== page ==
Post 500 –by Gautam Shah
A building has two components, the land and the structure. The value of land is circumstantial, goes up or down, but does not translate into gain till one sells it or builds upon it. Structures are erected and then maintained till they offer some gain. When a structure does not provide sufficient return, it is altered in many ways, including complete replacement. A structure may have to wait for a very long time till an entrepreneur realizes its potential. The gains after the alteration or replacement must be large enough to pay off the new investments and return over the value of land. When a piece of Land is highly valued due to circumstantial reasons like location, neighbourhood, connectivity, etc. it also means the potential as a built space is also high.
Costs of maintenance usually come from the rents or lease charges. Even if the buildings are maintained by the tenants or lessee, they would not be contributing anything extra over the cost of having that built-space. Tenants and leaseholders have an immediacy with the utility of building through expenditure on maintenance. The owners of land-buildings, however, have long-term vision for continued returns.
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Costs of alterations are outlined by the safety of the structure. An unsafe building cannot be worth any alteration. Cost of alterations, within that limit, is determined by the new function to be accommodated. The new function must be supported primarily by the existing structure, and than by the site (location, neighbourhood, connectivity).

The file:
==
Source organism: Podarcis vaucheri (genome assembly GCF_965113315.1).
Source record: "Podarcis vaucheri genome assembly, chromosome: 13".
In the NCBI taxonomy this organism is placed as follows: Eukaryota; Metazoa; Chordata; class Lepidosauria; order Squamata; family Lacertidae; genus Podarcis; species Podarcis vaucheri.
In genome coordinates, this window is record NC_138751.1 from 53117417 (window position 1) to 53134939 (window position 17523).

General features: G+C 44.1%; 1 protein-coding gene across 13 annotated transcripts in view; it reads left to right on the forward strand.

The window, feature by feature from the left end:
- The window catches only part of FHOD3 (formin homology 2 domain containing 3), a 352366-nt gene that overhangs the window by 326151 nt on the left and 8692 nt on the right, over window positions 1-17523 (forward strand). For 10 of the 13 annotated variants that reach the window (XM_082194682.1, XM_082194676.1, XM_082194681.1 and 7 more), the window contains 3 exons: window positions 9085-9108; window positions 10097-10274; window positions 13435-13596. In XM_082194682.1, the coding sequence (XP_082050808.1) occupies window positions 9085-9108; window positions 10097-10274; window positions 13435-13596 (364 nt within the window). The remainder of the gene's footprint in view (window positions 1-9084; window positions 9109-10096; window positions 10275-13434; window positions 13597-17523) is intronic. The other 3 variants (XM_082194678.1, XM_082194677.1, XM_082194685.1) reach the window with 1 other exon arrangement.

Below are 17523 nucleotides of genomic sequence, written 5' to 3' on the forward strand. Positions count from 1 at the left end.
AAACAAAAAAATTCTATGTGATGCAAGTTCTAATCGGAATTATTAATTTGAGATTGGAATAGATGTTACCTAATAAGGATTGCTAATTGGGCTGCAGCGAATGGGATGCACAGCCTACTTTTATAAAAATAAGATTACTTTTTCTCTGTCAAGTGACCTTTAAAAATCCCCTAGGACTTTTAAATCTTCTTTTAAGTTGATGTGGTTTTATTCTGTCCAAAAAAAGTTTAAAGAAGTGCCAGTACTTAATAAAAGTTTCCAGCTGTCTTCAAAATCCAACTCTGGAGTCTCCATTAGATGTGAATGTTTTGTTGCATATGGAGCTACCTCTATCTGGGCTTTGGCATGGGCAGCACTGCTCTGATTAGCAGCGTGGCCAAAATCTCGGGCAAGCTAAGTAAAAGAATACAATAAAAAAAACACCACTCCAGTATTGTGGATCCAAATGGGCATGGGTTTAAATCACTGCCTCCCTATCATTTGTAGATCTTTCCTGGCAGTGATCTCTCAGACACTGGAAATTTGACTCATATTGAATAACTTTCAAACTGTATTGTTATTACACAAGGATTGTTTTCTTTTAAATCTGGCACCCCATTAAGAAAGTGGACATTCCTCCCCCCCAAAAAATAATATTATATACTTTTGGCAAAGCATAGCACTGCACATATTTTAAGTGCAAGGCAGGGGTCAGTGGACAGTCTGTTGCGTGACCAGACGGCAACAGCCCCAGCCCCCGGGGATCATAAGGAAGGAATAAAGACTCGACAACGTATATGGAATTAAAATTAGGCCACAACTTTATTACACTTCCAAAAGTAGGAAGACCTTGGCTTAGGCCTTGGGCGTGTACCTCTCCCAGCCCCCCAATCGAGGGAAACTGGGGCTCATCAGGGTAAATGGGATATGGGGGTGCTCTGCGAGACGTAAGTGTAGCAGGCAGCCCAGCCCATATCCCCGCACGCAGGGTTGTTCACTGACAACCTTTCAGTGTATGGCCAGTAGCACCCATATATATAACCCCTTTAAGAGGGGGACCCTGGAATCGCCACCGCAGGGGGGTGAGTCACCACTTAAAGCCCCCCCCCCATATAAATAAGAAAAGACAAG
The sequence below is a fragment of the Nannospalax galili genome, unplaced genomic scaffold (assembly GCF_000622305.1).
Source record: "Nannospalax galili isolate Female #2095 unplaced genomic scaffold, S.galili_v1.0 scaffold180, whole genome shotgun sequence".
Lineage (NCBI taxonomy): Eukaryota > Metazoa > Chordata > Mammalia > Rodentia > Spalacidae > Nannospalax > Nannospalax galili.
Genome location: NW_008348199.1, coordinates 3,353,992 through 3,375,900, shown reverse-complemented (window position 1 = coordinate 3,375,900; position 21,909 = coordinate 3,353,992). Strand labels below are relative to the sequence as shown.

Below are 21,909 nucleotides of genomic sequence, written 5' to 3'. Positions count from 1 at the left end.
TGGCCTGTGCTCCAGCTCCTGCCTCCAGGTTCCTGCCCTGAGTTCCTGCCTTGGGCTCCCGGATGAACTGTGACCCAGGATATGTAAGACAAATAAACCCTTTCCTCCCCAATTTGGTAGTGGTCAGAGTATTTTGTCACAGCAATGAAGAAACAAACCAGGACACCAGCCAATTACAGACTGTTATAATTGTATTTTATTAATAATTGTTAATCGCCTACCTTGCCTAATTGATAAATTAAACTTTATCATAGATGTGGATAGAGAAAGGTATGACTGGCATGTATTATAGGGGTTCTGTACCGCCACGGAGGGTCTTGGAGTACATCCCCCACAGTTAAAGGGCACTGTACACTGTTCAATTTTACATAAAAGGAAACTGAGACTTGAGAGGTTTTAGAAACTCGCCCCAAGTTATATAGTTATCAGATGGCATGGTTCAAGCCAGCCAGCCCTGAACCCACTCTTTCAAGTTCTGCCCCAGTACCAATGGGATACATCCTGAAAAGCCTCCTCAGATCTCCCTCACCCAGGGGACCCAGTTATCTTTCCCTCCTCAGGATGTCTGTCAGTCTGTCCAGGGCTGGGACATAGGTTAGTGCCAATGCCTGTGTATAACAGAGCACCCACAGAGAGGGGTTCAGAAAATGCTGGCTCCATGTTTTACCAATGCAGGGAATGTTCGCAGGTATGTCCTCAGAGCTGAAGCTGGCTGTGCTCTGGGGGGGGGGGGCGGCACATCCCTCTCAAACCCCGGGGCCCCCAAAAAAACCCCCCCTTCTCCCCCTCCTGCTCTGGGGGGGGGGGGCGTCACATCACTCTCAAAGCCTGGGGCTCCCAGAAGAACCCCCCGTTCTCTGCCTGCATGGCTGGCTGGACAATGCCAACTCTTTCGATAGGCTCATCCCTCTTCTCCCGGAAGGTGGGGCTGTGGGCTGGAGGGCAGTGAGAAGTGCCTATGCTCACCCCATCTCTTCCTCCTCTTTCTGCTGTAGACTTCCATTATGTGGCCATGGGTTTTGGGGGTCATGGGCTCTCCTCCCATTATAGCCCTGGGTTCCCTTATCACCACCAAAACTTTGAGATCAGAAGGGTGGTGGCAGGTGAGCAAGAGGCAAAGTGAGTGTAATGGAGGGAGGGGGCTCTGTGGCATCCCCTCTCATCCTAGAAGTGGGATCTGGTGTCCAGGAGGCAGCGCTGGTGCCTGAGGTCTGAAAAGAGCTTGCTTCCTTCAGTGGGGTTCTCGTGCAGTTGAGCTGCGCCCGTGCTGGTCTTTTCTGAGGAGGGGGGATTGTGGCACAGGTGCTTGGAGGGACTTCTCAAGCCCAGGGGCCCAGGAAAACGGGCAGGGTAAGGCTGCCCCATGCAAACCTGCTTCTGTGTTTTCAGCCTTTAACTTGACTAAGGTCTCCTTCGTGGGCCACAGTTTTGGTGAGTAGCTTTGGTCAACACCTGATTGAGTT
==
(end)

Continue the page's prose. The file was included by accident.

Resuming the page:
Costs of alterations are of many types, some directly related to the basic functionality, or for the image to be endowed to the building. The image could be for a changed look, for corporate branding or for matching with some local or alien image. A process of change could also add more amenities and facilities. Modern technology offers leaner entities there by saving floor space or increased volumes. Typically windows placed on an outer edge, without a sun-shading recess adds to floor space. Cutouts or light-wells make darker areas functional. Open office layouts, without structural partitions gain floor space. Mezzanine floors, reduced floor heights, creating new or using cellar spaces, plumbing-less toilet utilities, wireless communications, all are designed to gain spaces. Management of a retail or selling area spares spaces. Storage spaces are eliminated by continuous supply systems, home deliveries and digital display facilities.
Replacement of a Building is an extreme step. But it often represents change of ownership with fresh entrepreneurship. Options to demolitions are few. Demolitions have to be carried out in restricted areas where relocations of existing functions, safety, environmental corruption and disposal of debris are prime concerns. Displacements or relocations of the buildings can be done in very select cases, and involve great expense and risk. Relocation of building is carried out in two basic ways. Buildings are dismantled and reassembled, or transported as a whole at another location. The first approach requires building to be consisting of separable and re-unite-able parts, whereas the later one requires a building to be an integrated entity. In reality buildings are exclusively neither of these. It was possible to shift the Egyptian temple from the Aswan dam site as it consisted of units of rock. A modern integrated RCC frame structure cannot be disassembled. A small structure may be shifted as a whole, but a large structure may not have the required street width in an urban location. Displacements are conceived for highly sentimental entities, and only as a last resort.